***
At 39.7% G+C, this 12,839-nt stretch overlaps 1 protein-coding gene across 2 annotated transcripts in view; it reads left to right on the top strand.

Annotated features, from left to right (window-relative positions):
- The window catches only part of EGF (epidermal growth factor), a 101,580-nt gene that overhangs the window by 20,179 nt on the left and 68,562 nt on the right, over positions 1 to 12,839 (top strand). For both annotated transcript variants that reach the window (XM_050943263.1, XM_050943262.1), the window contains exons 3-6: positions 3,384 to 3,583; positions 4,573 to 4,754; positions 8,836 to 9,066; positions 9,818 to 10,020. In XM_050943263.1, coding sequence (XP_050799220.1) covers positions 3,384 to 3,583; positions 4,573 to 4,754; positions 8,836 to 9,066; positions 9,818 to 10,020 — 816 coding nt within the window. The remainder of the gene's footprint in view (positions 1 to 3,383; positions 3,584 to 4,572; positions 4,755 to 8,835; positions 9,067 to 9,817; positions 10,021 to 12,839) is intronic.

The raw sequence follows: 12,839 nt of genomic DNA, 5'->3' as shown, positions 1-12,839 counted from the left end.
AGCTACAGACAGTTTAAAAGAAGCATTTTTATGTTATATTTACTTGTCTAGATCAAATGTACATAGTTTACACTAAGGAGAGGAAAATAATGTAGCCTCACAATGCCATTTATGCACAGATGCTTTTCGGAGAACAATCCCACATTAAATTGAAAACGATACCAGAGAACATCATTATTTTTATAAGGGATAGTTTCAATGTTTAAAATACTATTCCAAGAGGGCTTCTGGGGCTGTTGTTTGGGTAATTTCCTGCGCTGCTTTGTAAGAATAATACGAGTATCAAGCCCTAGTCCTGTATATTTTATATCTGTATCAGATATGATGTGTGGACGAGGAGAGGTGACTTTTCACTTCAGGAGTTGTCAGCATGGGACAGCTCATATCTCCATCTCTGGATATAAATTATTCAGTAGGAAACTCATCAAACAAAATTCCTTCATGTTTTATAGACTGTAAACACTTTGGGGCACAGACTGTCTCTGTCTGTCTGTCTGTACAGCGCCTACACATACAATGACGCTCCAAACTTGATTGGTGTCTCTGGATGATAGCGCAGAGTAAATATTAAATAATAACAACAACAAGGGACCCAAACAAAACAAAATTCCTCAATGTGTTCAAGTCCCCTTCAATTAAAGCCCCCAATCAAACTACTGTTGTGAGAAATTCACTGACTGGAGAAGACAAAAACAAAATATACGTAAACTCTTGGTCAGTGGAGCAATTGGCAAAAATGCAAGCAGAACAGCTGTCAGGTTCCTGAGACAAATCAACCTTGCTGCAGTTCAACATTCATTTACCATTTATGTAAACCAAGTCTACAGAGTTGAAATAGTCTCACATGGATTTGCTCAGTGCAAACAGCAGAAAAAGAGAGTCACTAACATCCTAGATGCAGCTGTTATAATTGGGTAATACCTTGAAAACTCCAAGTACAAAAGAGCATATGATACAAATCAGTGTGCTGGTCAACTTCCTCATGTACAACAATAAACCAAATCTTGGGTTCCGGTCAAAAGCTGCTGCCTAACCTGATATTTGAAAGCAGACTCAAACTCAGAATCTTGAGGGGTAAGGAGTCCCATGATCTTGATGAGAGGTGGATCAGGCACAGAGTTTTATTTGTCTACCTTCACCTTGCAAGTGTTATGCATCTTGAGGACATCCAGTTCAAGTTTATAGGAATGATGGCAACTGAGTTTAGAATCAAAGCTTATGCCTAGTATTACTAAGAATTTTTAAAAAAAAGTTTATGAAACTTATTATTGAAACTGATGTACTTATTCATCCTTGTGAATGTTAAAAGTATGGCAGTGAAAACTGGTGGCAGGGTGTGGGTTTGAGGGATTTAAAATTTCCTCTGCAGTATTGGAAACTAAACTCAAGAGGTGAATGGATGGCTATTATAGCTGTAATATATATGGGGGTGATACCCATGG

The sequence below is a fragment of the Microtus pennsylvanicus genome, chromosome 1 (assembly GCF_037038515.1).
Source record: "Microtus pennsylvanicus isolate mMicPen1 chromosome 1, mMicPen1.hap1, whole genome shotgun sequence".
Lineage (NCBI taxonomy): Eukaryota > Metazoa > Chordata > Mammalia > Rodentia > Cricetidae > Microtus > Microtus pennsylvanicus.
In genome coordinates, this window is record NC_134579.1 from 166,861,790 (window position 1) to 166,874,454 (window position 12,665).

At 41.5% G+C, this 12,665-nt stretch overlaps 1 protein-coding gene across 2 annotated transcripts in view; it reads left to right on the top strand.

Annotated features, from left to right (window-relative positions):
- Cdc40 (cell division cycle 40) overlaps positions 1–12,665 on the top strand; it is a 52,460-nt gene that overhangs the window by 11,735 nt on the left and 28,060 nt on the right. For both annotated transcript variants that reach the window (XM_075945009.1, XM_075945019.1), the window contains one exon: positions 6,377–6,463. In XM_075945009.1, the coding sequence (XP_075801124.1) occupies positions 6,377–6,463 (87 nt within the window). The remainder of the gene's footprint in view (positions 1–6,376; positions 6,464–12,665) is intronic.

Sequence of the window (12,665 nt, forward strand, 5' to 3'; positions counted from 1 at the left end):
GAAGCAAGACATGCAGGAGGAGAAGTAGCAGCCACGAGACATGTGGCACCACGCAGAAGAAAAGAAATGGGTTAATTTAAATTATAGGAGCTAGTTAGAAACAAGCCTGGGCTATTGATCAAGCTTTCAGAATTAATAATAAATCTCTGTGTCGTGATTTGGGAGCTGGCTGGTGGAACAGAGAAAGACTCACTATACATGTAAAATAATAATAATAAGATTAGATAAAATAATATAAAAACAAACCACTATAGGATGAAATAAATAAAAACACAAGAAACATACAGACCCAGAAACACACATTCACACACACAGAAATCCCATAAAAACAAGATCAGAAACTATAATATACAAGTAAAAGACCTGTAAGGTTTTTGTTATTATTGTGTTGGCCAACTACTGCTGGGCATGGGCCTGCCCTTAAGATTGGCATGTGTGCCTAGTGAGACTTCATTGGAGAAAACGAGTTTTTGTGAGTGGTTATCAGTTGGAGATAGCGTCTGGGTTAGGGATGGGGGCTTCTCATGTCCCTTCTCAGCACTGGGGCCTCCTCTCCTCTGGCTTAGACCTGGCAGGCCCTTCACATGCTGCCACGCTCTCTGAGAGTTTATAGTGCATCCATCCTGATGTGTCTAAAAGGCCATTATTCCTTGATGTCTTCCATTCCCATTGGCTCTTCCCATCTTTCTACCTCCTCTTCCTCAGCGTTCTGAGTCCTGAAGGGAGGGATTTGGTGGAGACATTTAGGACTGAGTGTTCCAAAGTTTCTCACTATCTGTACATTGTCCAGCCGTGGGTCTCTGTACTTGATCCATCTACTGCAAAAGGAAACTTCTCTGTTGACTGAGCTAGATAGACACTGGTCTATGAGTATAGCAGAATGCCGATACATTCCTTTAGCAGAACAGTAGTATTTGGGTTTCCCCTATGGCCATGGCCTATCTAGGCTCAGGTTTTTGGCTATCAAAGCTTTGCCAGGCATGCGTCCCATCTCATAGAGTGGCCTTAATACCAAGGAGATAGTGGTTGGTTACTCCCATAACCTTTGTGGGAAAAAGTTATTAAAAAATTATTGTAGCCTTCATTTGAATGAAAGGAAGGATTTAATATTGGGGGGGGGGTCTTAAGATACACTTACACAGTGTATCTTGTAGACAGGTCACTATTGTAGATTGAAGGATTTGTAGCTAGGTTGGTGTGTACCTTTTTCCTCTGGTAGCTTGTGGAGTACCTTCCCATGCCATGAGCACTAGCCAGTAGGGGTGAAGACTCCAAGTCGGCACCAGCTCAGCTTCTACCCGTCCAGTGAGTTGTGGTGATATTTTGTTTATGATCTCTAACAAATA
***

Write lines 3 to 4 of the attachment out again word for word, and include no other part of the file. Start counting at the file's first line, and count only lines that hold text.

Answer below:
- The window catches only part of EGF (epidermal growth factor), a 101,580-nt gene that overhangs the window by 20,179 nt on the left and 68,562 nt on the right, over positions 1 to 12,839 (top strand). For both annotated transcript variants that reach the window (XM_050943263.1, XM_050943262.1), the window contains exons 3-6: positions 3,384 to 3,583; positions 4,573 to 4,754; positions 8,836 to 9,066; positions 9,818 to 10,020. In XM_050943263.1, coding sequence (XP_050799220.1) covers positions 3,384 to 3,583; positions 4,573 to 4,754; positions 8,836 to 9,066; positions 9,818 to 10,020 — 816 coding nt within the window. The remainder of the gene's footprint in view (positions 1 to 3,383; positions 3,584 to 4,572; positions 4,755 to 8,835; positions 9,067 to 9,817; positions 10,021 to 12,839) is intronic.

The raw sequence follows: 12,839 nt of genomic DNA, 5'->3' as shown, positions 1-12,839 counted from the left end.